We will take a closer look at the Herman Thomas case in an upcoming post. But at the moment, it seems Neilson has done little in the Riley case other than sign his name to documents that Rob Riley's minions prepared. And those signatures might have been stamped by someone else. Has Neilson reviewed relevant law and actually prepared orders? It doesn't look like it. Rob Riley and his lawyers appear to be doing that.
Let's consider an order that purports to hold us in contempt for failing to appear at a hearing last Thursday (October 17) on Riley's preliminary injunction. We showed in yesterday's post that Murrill entered a proposed order, with blank spaces left for someone (supposedly Neilson) to fill in the date/time and sign his name. The order was issued exactly as Murrill wrote it, with "Thursday, October 17th, 2013 at 1:15 p.m." entered by hand for the hearing and "7th day of October, 2013" entered as date of the order. (See the final order at the end of this post.)
Here is where the plot thickens. The order is signed by "Claud D. Neilson, retired circuit judge, assigned by the Alabama Supreme Court." But is that Neilson's handwriting or did someone else fill in the blanks? We have no way of knowing. But we do know that Neilson is based in Demopolis, quite a way from Shelby County, so it might be expeditious for someone to forge the judge's signature.
Aside from the signature, here is perhaps the most disturbing part: If Riley's lawyers prepared the contempt order, a reasonable person might figure they also wrote the preliminary injunction. Court documents in the case, which you aren't supposed to see, show that a hearing on the injunction was held on September 30, the day after we were "served" with court papers during an unlawful traffic stop by Shelby County deputy Mike DeHart.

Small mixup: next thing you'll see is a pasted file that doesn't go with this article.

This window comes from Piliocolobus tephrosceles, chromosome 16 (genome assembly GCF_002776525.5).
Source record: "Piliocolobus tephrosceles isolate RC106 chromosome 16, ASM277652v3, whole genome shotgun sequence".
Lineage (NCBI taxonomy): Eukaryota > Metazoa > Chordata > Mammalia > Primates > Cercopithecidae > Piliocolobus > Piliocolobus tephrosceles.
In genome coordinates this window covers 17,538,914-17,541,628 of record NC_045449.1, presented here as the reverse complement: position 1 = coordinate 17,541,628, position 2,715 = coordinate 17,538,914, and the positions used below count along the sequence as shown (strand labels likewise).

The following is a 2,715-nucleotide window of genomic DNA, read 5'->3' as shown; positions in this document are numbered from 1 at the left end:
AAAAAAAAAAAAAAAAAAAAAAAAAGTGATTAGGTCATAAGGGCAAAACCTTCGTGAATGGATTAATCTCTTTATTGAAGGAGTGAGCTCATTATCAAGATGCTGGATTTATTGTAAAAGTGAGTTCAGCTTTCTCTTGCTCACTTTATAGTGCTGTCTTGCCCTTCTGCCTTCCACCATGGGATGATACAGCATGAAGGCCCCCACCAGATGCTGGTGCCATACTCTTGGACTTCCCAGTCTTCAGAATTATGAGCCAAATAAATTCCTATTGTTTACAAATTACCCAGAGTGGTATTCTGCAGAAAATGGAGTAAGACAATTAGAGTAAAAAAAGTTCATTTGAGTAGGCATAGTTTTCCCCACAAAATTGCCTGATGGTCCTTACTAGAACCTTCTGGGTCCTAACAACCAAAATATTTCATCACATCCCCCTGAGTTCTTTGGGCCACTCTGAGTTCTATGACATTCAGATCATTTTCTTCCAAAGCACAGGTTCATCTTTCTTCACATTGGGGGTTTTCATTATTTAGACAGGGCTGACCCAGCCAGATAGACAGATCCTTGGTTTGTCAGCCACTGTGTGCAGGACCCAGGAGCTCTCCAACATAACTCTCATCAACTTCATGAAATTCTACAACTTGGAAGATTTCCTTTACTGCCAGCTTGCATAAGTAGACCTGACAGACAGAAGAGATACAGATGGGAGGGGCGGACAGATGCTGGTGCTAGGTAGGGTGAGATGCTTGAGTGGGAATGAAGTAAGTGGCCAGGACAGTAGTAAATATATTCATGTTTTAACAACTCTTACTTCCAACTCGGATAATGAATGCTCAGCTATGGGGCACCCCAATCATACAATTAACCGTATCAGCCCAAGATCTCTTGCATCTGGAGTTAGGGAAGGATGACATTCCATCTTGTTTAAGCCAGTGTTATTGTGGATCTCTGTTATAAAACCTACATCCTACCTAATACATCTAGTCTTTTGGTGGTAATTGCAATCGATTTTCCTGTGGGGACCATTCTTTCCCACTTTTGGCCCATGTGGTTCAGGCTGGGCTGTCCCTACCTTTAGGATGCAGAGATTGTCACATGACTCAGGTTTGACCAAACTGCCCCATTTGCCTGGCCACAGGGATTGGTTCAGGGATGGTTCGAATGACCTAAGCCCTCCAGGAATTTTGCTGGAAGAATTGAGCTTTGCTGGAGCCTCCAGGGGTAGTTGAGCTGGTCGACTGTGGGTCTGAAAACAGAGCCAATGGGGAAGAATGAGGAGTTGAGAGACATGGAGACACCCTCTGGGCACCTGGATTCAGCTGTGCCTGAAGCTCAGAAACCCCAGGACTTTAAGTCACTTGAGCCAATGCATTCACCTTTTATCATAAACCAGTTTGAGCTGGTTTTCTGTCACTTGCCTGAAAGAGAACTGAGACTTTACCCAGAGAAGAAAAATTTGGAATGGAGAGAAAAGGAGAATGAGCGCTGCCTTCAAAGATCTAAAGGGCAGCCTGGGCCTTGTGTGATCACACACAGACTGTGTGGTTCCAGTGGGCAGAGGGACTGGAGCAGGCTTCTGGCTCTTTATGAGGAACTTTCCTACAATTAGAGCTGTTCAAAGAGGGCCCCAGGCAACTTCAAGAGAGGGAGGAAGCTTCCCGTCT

On October 1, apparently less than 24 hours after the hearing, Neilson issued a four-page order, granting Riley's Petition for a preliminary injunction. The heavily footnoted document includes references to roughly 15 court cases. (See the document here.) What are the chances that a circuit judge could, or would, prepare such a document and have it issued in less than 24 hours? The answer that forms in my mind is "slim and none."
The preliminary injunction, like the contempt order, was prepared in advance, almost certainly by Rob Riley's law office. To top it off, the preliminary injunction is filled with citations to law that are inaccurate, off point, bogus, or some combination of all three. (More on that in an upcoming post.)
Welcome to a real-time view of how law actually is practiced in Karl Rove's Alabama.
You know what they say about bacon: You might like to eat it, but you don't want to see it being made. The same idea applies to our justice system, in Alabama and probably many other states.
Just how ugly can it get? We have much more coming.
(To be continued)